Warren's cell phone ban is for safety reasons, the school resource officer said.
By AMANDA GARRETT
VINDICATOR STAFF WRITER
Cell phones have become as much a part of contemporary American life as television and automobiles, but increasing numbers of school districts in the Mahoning Valley have some type of rules regulating their use.
At least two school boards in the region have even banned cell phones.
The Warren City Schools board instituted the ban Dec. 12 on the advice of the school resource officers, who said cell phones could jeopardize the safety of pupils and staff in an emergency if most or all students used them to call home.
Parents could clog the roads in and around the schools making it impossible for safety personnel to gain access to the buildings, resource Officer Timothy Brown said.
The cell phone ban has been going well so far, Brown said.
"At first, there were some disgruntled students, but when I explained to them that it's for their safety, they understand and respond," he said.
Brown has already spoken to a group of pupils at Warren G. Harding High School and plans to speak at assemblies there. Brown said he will also send a letter to parents later this month, informing them of reasons for the ban.
Pupils who are caught with cell phones have the phones confiscated until the end of the school day, and they must also attend Saturday school, Brown said.
Sharon, Pa., schools have banned cell phones since 1997, acting Superintendent Michael Calla said.
"They can be a distraction to learning, and there's also the problem of students using them to text message answers for exams, or take pictures of exams," he said.
The Union Area School District in New Castle, Pa., bans all cell phones that take photographs or record video or audio, Superintendent Dean Casello said.
A sampling shows that other school districts restrict cell phone use, but don't ban them entirely.
Lisbon schools have a "common sense" policy toward cell phones that prohibits their use during school hours, Superintendent Donald Thompson said.
"There is a legitimate concern that parents will flood the school, but we had that problem before cell phones were commonplace," he said. "A student brought a gun to school six years ago. The news was all over town in 10 minutes, and parents began coming to the school."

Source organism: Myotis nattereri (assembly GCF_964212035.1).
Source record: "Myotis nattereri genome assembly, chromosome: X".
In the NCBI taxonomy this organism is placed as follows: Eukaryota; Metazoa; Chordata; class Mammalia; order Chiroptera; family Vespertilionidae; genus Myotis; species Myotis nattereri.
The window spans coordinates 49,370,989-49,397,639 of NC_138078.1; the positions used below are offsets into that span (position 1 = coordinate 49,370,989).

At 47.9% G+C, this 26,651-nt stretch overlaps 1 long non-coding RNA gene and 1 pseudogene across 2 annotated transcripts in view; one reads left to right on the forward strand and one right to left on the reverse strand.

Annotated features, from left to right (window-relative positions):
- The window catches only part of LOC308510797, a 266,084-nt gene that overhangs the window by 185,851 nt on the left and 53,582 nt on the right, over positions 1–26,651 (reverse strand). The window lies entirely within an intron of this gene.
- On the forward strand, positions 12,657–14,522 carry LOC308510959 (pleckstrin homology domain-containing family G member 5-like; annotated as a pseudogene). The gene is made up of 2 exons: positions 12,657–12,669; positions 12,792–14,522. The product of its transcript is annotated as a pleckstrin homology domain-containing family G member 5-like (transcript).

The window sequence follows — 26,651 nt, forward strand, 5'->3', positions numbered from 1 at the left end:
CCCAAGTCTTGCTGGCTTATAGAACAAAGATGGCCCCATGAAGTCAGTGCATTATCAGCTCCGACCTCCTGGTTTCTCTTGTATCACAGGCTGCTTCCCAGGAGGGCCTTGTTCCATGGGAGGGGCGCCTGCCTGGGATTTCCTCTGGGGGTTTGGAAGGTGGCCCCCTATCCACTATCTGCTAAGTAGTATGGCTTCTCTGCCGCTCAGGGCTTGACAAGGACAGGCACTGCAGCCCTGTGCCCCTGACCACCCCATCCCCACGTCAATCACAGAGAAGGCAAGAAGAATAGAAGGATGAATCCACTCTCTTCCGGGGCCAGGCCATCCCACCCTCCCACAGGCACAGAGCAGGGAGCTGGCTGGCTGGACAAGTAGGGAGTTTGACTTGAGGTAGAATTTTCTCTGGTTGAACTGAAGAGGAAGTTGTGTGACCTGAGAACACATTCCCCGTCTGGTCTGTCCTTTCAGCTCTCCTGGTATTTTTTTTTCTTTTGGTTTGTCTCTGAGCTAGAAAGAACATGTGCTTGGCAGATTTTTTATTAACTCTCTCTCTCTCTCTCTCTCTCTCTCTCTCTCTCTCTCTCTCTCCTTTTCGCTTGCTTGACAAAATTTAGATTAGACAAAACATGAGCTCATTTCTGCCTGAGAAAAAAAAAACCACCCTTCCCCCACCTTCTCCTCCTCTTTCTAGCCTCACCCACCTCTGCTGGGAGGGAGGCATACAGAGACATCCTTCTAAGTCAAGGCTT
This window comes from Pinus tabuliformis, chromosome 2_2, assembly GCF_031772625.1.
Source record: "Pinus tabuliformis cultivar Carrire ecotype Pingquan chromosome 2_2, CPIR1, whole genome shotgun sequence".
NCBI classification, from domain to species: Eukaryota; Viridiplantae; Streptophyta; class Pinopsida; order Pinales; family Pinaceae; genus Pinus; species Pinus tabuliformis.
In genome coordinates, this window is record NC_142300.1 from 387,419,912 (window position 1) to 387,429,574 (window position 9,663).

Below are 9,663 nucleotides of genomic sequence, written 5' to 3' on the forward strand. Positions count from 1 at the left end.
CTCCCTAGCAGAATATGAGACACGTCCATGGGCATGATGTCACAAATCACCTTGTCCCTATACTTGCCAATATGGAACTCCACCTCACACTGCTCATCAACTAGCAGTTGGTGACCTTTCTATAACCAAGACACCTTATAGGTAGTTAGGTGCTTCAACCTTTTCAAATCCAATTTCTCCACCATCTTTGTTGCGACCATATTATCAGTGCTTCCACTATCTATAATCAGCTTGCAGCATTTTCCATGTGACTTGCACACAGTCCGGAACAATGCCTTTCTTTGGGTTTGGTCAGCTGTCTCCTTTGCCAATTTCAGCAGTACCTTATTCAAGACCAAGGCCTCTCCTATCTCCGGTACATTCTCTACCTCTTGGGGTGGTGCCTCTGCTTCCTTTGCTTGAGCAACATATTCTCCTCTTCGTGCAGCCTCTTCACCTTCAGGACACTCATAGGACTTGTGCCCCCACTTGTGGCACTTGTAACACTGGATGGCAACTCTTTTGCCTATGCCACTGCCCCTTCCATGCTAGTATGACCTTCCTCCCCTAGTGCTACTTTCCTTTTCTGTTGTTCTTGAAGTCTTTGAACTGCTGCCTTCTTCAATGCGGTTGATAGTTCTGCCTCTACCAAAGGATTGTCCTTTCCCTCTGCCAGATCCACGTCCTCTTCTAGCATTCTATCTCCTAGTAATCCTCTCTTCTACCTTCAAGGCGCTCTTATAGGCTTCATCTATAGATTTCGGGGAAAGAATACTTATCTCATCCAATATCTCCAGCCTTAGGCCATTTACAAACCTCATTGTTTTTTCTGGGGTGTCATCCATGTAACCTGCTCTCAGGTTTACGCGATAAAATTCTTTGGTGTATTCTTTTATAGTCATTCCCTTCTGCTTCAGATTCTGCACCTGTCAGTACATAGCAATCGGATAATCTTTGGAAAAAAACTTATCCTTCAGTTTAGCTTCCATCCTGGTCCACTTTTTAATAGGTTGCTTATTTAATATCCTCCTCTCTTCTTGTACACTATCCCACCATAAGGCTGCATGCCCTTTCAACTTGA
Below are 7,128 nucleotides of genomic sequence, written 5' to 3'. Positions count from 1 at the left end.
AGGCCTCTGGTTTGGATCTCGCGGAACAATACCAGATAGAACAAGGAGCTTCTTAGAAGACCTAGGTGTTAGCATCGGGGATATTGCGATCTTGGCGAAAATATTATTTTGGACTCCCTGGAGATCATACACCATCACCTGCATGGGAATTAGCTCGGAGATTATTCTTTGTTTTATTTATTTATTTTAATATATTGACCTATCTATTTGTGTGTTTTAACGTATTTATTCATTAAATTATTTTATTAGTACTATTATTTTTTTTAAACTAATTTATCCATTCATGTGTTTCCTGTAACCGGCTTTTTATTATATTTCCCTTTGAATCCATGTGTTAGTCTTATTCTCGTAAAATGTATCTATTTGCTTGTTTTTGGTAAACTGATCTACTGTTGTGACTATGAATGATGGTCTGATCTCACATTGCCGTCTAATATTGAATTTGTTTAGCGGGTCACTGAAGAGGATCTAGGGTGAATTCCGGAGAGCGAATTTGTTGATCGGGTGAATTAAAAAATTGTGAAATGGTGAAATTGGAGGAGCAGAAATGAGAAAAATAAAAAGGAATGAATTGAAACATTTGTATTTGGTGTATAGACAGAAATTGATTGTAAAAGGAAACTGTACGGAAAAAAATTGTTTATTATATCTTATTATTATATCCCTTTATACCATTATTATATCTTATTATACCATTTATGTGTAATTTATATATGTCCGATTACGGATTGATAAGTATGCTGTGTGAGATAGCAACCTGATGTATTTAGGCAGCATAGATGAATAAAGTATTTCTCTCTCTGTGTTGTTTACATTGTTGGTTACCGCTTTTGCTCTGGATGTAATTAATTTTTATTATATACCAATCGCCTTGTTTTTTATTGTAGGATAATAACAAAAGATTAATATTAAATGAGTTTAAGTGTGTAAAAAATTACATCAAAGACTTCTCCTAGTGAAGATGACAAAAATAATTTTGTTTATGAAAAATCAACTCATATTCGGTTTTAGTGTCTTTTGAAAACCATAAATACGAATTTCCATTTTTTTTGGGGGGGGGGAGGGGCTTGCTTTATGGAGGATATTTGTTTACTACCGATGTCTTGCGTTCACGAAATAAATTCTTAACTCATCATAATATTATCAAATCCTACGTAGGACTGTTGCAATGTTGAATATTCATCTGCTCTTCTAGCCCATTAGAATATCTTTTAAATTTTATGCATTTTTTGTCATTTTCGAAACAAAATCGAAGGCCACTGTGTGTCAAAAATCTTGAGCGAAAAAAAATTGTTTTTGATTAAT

Austintown teachers confiscate cell phones if they go off during class and then return them to parents at the end of the school day, Superintendent Doug Heuer said.
"They haven't been a discipline problem as yet," he said. "It could become a problem in the future because new technology is offering more and more ways to communicate. We'll continue to evaluate the problem and update our policy if necessary."
Niles schools allow pupils to carry cell phones, but they cannot be visible and pupils are allowed to use them only in emergencies, Superintendent Rocco Adduci said.
The rules have been in place for seven or eight years and they seem to be working well, Adduci said. "We haven't had any problems with cell phones," he said.
Lakeview schools in Cortland have had minor discipline problems with cell phones, Superintendent Robert Wilson said. Pupils are allowed to bring cell phones to school, but they can use them only before or after school hours, according to the student handbook.
"They're not a major problem," Wilson said. "We've had some students receive detention or have their phones confiscated for using them during class or allowing them to go off during class."
Superintendent Pamela Hood said Champion schools do not have a districtwide policy on cell phones.
"We let each individual school handle the discipline," she said. Champion has an elementary school, a middle school and a high school.
Hood said none of the building administrators have reported problems with cell phones so far.
Liberty schools' policy allows pupils to carry cell phones, but not to use them during school hours, Superintendent Lawrence Prince said.
"I find that they're mostly used after extracurricular activities," he said. "Students call after football or basketball practice to get a ride home."
The Liberty Board of Education was also concerned about the use of cell phones in a crisis situation, but it has a different solution for the problem. If an emergency situation occurs, the school will use its broadcast system to ask pupils not to use their cell phones to call home, Prince said.